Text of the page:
Hello aura? Are you there?

Chloe  (Scribe), Kate

As Kate and I sat down on a Sunday evening in the library, we agreed that the Frankfurt School offers an interesting connection between technology and culture, especially during a time where our society often defines our identity by our very interpersonal relationship with technology, group chats, Facebook, etc. Kate and I both felt that the Frankfurt article reminded us of our Blogging the Globe class, which is a Global Studies elective on the underreported stories of media. We noticed the connection between the Frankfurt School and our Blogging the Globe class because large corporations seeking a profit today control media. These corporations are searching for quantity (of money) versus quality of what they are reporting. We become objects subjected to news placed in front of us, rather than active participants. This idea left us feeling a little uncertain and cheated by our society that is supposed to pride itself on “democracy.” We then asked the question, what does this say about the reproduction of our culture? If our culture is becoming so infiltrated with technology, then what will our culture look like ten, fifty, one-hundred years down the line? And ultimately, will technology overtake culture so that culture is just a part of a society driven by technology?

These questions led us to discuss the Illuminations article by Walter Benjamin. This article discussed the idea of art being replicated and mechanically reproduced. It mentioned the notion of “aura” – the authenticity that surrounds a piece of original work. This concept of authenticity in the original versus ordinary in the mass reproduction reminded us of the scene from the movie Mona Lisa Smile where the great Julia Roberts plays the role as a free thinking art professor at the all girls conservative university of Wellesley. The core of the movie displays Roberts challenging her young women students to defy their societal roles. In one scene, Roberts gives her class the lecture on “Paint by Numbers.” Roberts showed how Vincent Van Gogh died without ever being known as a tremendous artist because he didn’t want to conform; yet, now his prints are all over the world and one can even paint their own “VanGogh” masterpiece. Yet, we wondered if the aura, mentioned in Illuminations, is there? We connected this to Marx and Gramsci in the sense that this idea of conformity and masses exist and how the dominant forces are at work. It’s this part of society that is forgetting uniqueness and promoting conformity. We asked if other aspects of culture that are unique are today going to be subjected to mass conformity and reproduction in the future. Things that make us unique today- our clothing style, how we decide to decorate our houses, the music we listen to- will all that be subjected to conformity in the near future? Will I be dressed exactly the same as the girl sitting next to me in class? Will we become walking replicates of each other? While discussing this, we couldn’t help but feel that this is already beginning to occur in our society… Although not to the extreme, but being on the SLU campus, similarities and conformities are ever so slightly noticeable. This left us with the ending question. Are we losing our own individual aura to society?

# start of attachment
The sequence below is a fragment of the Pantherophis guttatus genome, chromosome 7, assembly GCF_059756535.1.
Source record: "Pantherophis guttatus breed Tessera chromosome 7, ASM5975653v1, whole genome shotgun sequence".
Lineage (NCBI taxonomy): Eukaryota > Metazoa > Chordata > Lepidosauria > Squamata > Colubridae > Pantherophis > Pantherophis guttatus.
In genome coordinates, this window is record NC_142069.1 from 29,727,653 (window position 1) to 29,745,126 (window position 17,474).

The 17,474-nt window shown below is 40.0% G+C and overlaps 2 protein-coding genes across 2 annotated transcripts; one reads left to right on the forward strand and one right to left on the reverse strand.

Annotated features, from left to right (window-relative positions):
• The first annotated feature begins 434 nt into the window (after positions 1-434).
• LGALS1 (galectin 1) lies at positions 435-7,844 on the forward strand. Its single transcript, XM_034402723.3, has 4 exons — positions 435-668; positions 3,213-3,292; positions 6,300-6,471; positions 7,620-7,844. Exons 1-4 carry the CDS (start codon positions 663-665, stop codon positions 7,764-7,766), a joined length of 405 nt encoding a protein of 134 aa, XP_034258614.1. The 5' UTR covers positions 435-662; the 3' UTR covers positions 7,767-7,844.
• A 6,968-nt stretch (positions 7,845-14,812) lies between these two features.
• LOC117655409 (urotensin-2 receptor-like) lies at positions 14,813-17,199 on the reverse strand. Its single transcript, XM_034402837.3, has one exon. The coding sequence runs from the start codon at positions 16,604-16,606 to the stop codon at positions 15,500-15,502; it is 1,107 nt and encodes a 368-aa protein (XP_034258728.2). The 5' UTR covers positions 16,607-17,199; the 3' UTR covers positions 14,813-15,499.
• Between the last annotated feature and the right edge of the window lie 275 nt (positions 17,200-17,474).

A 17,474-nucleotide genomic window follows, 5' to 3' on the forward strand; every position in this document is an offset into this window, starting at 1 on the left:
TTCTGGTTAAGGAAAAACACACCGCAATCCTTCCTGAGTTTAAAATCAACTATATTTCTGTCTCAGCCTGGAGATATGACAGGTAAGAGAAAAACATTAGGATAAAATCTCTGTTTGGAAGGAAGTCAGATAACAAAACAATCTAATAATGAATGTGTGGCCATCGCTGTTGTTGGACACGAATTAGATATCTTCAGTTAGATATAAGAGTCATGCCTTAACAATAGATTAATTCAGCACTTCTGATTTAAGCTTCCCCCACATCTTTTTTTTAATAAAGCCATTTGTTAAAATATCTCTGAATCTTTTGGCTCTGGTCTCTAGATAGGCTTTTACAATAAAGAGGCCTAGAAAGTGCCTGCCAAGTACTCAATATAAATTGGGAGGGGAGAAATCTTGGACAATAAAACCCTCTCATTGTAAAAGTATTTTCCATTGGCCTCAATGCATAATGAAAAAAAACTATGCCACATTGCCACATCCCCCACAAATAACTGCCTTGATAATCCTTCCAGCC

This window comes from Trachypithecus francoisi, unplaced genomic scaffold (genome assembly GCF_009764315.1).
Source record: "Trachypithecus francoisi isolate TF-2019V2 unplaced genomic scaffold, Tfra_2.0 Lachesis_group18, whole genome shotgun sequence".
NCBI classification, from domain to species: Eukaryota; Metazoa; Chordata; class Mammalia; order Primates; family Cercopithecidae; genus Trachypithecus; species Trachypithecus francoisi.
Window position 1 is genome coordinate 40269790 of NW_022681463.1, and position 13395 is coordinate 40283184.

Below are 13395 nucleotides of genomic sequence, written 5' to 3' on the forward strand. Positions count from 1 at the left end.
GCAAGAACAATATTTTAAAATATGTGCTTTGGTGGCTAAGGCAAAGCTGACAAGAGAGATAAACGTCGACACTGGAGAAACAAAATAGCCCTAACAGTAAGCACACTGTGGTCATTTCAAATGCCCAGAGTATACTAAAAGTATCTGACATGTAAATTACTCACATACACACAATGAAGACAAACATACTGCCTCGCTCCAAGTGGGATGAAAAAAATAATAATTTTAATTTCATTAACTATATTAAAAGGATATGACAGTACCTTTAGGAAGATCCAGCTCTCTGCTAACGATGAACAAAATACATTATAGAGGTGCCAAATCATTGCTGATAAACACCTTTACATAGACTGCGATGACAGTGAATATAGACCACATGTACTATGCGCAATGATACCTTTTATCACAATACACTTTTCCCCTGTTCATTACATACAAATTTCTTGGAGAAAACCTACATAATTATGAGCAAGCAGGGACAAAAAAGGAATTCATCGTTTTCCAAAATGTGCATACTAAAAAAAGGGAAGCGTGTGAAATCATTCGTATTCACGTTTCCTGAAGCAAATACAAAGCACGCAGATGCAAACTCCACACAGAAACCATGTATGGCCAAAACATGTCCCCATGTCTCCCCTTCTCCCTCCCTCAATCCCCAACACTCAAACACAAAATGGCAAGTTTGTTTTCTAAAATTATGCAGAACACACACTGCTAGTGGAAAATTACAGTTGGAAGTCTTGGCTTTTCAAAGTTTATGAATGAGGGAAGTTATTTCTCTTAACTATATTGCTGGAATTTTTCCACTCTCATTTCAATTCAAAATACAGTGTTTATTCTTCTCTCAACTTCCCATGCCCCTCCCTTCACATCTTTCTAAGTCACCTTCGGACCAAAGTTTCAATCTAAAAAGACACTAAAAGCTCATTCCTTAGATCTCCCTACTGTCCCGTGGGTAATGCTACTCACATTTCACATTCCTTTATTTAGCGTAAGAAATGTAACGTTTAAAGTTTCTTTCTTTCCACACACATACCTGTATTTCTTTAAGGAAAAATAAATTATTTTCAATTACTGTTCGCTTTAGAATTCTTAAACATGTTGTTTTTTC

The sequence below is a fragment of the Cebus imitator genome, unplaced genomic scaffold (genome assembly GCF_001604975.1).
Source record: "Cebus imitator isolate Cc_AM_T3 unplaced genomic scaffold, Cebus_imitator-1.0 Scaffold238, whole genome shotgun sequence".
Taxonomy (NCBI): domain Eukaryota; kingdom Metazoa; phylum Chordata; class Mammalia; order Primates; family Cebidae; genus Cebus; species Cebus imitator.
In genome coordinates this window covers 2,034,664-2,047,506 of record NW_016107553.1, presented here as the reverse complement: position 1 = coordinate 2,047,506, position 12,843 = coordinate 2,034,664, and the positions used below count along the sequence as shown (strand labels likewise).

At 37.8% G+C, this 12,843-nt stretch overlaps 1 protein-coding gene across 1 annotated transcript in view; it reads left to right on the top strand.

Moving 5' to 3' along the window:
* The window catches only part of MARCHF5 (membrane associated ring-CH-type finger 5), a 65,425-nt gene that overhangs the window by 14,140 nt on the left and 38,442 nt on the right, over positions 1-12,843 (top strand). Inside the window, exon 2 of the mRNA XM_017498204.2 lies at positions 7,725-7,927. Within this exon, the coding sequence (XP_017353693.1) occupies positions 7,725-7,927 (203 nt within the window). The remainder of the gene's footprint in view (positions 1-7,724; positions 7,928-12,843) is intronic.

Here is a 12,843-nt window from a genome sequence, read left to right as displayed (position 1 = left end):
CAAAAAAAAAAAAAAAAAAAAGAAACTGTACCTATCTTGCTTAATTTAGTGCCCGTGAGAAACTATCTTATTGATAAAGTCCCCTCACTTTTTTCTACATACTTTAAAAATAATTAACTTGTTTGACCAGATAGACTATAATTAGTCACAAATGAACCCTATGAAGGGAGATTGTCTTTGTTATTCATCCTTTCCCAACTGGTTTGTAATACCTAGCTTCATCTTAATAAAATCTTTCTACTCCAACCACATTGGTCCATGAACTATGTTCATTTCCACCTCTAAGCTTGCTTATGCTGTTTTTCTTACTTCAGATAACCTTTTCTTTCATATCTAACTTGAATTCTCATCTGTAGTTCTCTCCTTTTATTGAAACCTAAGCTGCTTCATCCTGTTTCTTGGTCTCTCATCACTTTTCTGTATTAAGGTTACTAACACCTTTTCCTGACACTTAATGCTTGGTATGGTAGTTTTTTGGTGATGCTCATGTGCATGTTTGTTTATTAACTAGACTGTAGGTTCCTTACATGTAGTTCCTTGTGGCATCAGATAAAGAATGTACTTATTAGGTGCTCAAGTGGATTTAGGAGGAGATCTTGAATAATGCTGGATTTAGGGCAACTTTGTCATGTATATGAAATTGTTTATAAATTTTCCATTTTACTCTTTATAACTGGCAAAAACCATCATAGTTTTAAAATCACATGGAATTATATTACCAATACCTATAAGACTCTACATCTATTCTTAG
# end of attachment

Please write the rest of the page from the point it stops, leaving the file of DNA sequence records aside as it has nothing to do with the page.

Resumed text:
I’m attaching the scene from Mona Lisa Smile where Julia Roberts presents the class with “Paint by Numbers” which we related to Benjamin’s “Illuminations.”http://www.youtube.com/watch?v=i5SZ5UcmROY

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